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State officials walk back report of 11-year-old Georgia boy’s coronavirus death


The Georgia Department of Public Health has walked back earlier reports that an 11-year-old boy in metro-Atlanta died from the novel coronavirus.

State officials announced the child’s death Thursday afternoon, noting that he was the youngest Georgian to die from the highly contagious disease. Now, department officials say there’s no evidence to support that.

“The age reported was incorrect,” DPH told McClatchy News via email. “After reviewing medical records, there is no 11-year-old boy who died of COVID-19 in Georgia that we are aware of.”

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The facility that reported the child’s passing made the error, the department added.

By Friday afternoon, data published by DPH showed more than 5,800 confirmed cases of the virus across the Peach State with 184 reported deaths. Fulton County has been the hardest hit with nearly 900 cases, followed by Dougherty and Dekalb counties.

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On Thursday, Gov. Brian Kemp signed a state-wide shelter-in-place order in an effort to slow the spread of the disease that has infected more than a million people worldwide. The order will take effect Friday at 6 p.m. and requires Georgians to stay home unless they’re “participating in essential services, performing necessary travel or are a part of the workforce for critical infrastructure,” according to Atlanta station WSB-TV.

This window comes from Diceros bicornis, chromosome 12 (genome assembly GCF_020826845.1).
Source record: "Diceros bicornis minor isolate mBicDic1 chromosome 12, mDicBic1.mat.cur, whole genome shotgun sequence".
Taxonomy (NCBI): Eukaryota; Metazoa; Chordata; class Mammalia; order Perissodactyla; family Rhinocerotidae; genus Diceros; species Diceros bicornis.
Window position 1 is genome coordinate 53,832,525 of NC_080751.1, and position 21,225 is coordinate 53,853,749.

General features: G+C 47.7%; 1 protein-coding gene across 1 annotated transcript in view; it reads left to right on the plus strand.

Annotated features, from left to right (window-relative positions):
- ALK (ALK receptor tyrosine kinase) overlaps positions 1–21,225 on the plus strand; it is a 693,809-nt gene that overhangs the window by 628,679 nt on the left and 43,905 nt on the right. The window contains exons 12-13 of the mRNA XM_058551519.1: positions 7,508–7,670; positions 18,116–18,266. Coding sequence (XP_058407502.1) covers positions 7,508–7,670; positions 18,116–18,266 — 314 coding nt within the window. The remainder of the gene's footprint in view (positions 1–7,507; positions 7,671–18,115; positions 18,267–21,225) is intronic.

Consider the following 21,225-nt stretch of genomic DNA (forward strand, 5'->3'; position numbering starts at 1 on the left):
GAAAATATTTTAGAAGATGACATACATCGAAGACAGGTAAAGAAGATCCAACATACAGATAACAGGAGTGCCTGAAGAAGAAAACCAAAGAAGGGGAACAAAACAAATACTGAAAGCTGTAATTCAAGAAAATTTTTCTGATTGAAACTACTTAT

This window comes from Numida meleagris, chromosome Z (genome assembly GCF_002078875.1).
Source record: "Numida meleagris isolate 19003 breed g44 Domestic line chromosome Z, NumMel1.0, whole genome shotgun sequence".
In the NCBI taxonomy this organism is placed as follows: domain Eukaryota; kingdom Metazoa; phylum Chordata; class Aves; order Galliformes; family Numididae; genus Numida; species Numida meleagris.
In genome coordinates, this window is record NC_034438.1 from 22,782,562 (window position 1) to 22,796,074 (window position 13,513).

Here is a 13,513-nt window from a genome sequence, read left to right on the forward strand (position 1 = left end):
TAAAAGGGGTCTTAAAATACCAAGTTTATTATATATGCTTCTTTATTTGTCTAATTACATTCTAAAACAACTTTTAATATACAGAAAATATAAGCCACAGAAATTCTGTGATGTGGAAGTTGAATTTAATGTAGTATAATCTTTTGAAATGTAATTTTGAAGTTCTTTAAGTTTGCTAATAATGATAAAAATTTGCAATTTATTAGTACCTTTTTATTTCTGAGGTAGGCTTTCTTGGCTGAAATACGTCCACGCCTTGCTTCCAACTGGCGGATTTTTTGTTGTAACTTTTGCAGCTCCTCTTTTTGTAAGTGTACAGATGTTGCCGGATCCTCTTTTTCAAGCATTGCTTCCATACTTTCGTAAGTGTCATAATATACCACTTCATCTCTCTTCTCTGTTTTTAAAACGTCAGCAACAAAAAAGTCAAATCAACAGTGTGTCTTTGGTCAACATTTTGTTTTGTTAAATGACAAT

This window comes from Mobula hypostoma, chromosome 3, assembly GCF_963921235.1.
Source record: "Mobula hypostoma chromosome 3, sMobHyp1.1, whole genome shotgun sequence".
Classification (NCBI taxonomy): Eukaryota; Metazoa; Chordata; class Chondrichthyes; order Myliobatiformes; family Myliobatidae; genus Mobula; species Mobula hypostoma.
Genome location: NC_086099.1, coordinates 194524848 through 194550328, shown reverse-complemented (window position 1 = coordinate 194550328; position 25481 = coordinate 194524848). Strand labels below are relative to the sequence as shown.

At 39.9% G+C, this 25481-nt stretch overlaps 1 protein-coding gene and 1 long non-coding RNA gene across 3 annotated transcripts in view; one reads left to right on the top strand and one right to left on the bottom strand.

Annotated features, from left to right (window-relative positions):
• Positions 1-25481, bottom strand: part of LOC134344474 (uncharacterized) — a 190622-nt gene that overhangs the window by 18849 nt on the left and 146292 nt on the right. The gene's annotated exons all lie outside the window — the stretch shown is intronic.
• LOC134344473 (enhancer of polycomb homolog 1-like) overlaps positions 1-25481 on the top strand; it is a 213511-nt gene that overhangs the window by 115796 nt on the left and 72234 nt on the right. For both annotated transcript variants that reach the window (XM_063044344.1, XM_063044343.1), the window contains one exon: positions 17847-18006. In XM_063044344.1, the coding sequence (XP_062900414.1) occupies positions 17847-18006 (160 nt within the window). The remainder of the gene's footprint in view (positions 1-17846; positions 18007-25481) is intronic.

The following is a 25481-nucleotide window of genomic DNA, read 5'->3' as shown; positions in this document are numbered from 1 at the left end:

Before Wednesday, the governor said he was unaware that asymptomatic individuals could still spread the virus, calling it a “game-changer” in his decision to issue a shelter-in-place order, McClatchy News reported.

“Finding out that this virus is now transmitting before people see signs, so what we’ve been telling people from directives from the CDC for weeks now that if you start feeling bad, stay home -- those individuals could have been infecting people before they even felt bad,” he said at a Wednesday press conference.

Kemp later clarified he was referring to updated CDC guidelines indicating asymptomatic spread was far worse than previously stated.

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